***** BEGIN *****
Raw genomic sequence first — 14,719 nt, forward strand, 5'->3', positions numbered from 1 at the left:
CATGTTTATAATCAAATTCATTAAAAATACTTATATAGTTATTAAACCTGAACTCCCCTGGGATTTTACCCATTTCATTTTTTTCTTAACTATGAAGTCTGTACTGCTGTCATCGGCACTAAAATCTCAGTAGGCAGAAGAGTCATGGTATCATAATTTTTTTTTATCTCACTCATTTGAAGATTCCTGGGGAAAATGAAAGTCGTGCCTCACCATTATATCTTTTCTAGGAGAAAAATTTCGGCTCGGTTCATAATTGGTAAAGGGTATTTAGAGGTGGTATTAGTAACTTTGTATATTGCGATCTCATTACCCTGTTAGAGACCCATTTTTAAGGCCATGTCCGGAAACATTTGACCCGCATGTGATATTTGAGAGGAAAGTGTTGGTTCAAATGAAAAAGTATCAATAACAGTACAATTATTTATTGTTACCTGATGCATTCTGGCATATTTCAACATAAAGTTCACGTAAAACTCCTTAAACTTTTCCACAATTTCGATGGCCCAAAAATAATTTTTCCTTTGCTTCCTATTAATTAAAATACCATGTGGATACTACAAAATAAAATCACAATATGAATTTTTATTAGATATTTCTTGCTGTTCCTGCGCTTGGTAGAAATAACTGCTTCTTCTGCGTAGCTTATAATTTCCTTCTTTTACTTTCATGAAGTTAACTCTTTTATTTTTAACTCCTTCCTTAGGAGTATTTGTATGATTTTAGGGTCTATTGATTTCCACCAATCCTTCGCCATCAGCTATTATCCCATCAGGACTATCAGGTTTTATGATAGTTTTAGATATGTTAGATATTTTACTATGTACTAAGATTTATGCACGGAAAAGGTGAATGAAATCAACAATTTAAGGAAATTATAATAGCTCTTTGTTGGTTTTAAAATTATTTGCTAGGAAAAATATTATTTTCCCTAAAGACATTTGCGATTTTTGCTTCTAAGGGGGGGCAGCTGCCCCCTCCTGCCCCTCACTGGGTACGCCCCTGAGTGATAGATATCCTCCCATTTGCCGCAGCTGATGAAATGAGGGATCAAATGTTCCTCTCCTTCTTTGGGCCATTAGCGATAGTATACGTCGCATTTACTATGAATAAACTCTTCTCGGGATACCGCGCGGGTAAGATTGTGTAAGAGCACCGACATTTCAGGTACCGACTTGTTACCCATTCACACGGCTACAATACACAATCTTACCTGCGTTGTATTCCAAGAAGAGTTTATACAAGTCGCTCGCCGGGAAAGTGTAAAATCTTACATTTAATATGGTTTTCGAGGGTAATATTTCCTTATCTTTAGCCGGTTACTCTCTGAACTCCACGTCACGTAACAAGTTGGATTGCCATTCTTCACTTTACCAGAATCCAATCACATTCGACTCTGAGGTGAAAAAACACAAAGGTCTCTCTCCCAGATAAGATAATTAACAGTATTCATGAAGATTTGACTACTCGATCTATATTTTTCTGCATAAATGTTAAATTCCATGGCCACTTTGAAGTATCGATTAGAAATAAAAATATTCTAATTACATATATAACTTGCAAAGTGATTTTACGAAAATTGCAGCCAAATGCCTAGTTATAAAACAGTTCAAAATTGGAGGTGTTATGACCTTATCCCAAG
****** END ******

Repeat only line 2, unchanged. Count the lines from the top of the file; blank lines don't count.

CATGTTTATAATCAAATTCATTAAAAATACTTATATAGTTATTAAACCTGAACTCCCCTGGGATTTTACCCATTTCATTTTTTTCTTAACTATGAAGTCTGTACTGCTGTCATCGGCACTAAAATCTCAGTAGGCAGAAGAGTCATGGTATCATAATTTTTTTTTATCTCACTCATTTGAAGATTCCTGGGGAAAATGAAAGTCGTGCCTCACCATTATATCTTTTCTAGGAGAAAAATTTCGGCTCGGTTCATAATTGGTAAAGGGTATTTAGAGGTGGTATTAGTAACTTTGTATATTGCGATCTCATTACCCTGTTAGAGACCCATTTTTAAGGCCATGTCCGGAAACATTTGACCCGCATGTGATATTTGAGAGGAAAGTGTTGGTTCAAATGAAAAAGTATCAATAACAGTACAATTATTTATTGTTACCTGATGCATTCTGGCATATTTCAACATAAAGTTCACGTAAAACTCCTTAAACTTTTCCACAATTTCGATGGCCCAAAAATAATTTTTCCTTTGCTTCCTATTAATTAAAATACCATGTGGATACTACAAAATAAAATCACAATATGAATTTTTATTAGATATTTCTTGCTGTTCCTGCGCTTGGTAGAAATAACTGCTTCTTCTGCGTAGCTTATAATTTCCTTCTTTTACTTTCATGAAGTTAACTCTTTTATTTTTAACTCCTTCCTTAGGAGTATTTGTATGATTTTAGGGTCTATTGATTTCCACCAATCCTTCGCCATCAGCTATTATCCCATCAGGACTATCAGGTTTTATGATAGTTTTAGATATGTTAGATATTTTACTATGTACTAAGATTTATGCACGGAAAAGGTGAATGAAATCAACAATTTAAGGAAATTATAATAGCTCTTTGTTGGTTTTAAAATTATTTGCTAGGAAAAATATTATTTTCCCTAAAGACATTTGCGATTTTTGCTTCTAAGGGGGGGCAGCTGCCCCCTCCTGCCCCTCACTGGGTACGCCCCTGAGTGATAGATATCCTCCCATTTGCCGCAGCTGATGAAATGAGGGATCAAATGTTCCTCTCCTTCTTTGGGCCATTAGCGATAGTATACGTCGCATTTACTATGAATAAACTCTTCTCGGGATACCGCGCGGGTAAGATTGTGTAAGAGCACCGACATTTCAGGTACCGACTTGTTACCCATTCACACGGCTACAATACACAATCTTACCTGCGTTGTATTCCAAGAAGAGTTTATACAAGTCGCTCGCCGGGAAAGTGTAAAATCTTACATTTAATATGGTTTTCGAGGGTAATATTTCCTTATCTTTAGCCGGTTACTCTCTGAACTCCACGTCACGTAACAAGTTGGATTGCCATTCTTCACTTTACCAGAATCCAATCACATTCGACTCTGAGGTGAAAAAACACAAAGGTCTCTCTCCCAGATAAGATAATTAACAGTATTCATGAAGATTTGACTACTCGATCTATATTTTTCTGCATAAATGTTAAATTCCATGGCCACTTTGAAGTATCGATTAGAAATAAAAATATTCTAATTACATATATAACTTGCAAAGTGATTTTACGAAAATTGCAGCCAAATGCCTAGTTATAAAACAGTTCAAAATTGGAGGTGTTATGACCTTATCCCAAG